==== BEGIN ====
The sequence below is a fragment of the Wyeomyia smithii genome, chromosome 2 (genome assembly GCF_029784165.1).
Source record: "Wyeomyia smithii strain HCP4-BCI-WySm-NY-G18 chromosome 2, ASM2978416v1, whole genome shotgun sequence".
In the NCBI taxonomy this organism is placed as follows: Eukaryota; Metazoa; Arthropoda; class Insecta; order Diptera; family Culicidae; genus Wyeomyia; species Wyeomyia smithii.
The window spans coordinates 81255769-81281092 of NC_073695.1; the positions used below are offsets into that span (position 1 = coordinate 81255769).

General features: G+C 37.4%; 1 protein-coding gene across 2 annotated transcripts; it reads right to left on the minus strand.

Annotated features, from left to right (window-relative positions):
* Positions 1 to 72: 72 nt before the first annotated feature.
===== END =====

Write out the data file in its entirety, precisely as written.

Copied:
The sequence below is a fragment of the Wyeomyia smithii genome, chromosome 2 (genome assembly GCF_029784165.1).
Source record: "Wyeomyia smithii strain HCP4-BCI-WySm-NY-G18 chromosome 2, ASM2978416v1, whole genome shotgun sequence".
In the NCBI taxonomy this organism is placed as follows: Eukaryota; Metazoa; Arthropoda; class Insecta; order Diptera; family Culicidae; genus Wyeomyia; species Wyeomyia smithii.
The window spans coordinates 81255769-81281092 of NC_073695.1; the positions used below are offsets into that span (position 1 = coordinate 81255769).

General features: G+C 37.4%; 1 protein-coding gene across 2 annotated transcripts; it reads right to left on the minus strand.

Annotated features, from left to right (window-relative positions):
* Positions 1 to 72: 72 nt before the first annotated feature.